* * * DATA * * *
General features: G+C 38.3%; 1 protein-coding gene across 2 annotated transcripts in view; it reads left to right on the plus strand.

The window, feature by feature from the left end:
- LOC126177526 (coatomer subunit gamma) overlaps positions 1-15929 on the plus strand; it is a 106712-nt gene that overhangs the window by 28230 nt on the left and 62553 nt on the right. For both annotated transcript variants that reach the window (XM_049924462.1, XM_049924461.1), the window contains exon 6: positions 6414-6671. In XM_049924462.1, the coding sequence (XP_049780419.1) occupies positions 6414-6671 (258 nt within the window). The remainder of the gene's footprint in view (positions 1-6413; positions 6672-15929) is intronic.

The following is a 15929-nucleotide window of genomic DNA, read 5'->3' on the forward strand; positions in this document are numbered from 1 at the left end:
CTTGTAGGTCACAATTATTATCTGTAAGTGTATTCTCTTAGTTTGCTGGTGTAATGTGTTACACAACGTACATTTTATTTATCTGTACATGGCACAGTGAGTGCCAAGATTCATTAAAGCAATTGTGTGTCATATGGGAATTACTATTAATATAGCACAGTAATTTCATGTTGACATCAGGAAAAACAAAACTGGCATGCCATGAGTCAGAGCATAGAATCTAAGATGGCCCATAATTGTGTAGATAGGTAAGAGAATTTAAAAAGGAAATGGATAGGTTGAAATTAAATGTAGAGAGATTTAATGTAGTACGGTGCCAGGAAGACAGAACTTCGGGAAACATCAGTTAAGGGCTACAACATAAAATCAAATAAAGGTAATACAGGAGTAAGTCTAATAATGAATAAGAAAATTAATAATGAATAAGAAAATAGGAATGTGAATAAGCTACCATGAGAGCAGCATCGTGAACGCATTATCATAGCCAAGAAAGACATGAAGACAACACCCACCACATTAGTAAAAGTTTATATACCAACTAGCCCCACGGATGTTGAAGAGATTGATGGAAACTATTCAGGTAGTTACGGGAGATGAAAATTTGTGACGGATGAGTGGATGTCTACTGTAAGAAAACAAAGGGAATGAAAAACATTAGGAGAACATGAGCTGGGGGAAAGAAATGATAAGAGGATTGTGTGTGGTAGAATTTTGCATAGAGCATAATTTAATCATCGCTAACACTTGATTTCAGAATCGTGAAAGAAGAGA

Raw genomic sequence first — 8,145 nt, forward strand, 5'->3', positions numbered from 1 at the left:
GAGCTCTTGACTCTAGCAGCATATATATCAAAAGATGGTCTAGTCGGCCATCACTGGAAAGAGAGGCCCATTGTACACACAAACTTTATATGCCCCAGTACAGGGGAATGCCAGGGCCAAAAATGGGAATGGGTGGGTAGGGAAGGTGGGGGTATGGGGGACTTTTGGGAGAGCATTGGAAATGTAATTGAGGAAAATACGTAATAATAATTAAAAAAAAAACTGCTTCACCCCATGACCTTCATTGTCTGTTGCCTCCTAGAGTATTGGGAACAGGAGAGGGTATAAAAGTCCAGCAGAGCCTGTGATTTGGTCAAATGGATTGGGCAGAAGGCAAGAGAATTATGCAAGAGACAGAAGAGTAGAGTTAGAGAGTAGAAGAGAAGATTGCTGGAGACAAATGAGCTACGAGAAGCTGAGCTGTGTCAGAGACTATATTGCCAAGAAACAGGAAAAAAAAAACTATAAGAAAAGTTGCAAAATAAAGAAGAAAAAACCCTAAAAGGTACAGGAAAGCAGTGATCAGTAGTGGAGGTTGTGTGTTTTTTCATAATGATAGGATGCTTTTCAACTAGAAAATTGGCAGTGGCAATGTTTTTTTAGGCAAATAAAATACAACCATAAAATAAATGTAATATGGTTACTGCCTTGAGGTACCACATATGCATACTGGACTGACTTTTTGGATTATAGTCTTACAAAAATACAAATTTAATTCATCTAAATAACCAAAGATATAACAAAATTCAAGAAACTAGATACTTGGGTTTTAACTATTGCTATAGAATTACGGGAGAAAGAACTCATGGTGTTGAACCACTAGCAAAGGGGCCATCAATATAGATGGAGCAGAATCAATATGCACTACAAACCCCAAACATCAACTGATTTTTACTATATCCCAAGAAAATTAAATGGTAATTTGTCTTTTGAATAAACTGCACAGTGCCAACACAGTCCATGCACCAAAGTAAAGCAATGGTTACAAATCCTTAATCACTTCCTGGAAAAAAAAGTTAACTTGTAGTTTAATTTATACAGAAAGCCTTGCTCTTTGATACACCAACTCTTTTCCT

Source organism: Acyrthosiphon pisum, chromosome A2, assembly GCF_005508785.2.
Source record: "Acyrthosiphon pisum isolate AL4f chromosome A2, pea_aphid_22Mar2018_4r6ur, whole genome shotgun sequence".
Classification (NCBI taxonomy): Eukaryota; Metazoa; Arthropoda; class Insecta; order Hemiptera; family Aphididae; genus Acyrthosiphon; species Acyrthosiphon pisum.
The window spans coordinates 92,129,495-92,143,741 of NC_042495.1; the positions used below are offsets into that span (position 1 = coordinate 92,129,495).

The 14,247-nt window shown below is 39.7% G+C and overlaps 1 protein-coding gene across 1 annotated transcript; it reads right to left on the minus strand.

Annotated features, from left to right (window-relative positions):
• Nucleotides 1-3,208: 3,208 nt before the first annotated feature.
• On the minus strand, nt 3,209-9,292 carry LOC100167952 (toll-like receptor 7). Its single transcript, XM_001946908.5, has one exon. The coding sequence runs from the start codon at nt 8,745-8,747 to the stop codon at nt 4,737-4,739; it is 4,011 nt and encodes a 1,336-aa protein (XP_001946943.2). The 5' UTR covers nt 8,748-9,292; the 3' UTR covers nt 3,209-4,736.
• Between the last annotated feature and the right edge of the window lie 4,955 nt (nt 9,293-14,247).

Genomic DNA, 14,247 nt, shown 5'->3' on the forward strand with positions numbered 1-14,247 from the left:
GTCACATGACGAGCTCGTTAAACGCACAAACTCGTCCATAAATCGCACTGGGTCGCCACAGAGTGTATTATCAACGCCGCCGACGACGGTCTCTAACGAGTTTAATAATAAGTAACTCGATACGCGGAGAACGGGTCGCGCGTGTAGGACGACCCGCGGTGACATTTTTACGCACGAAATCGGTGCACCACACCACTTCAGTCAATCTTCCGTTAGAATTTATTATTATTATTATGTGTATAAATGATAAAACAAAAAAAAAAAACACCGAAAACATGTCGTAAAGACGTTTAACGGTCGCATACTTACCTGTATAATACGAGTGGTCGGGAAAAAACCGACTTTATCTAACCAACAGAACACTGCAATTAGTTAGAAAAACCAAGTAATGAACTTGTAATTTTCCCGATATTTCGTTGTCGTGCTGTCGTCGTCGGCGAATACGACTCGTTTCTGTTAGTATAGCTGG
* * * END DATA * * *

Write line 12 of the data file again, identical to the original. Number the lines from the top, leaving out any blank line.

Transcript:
The 14,247-nt window shown below is 39.7% G+C and overlaps 1 protein-coding gene across 1 annotated transcript; it reads right to left on the minus strand.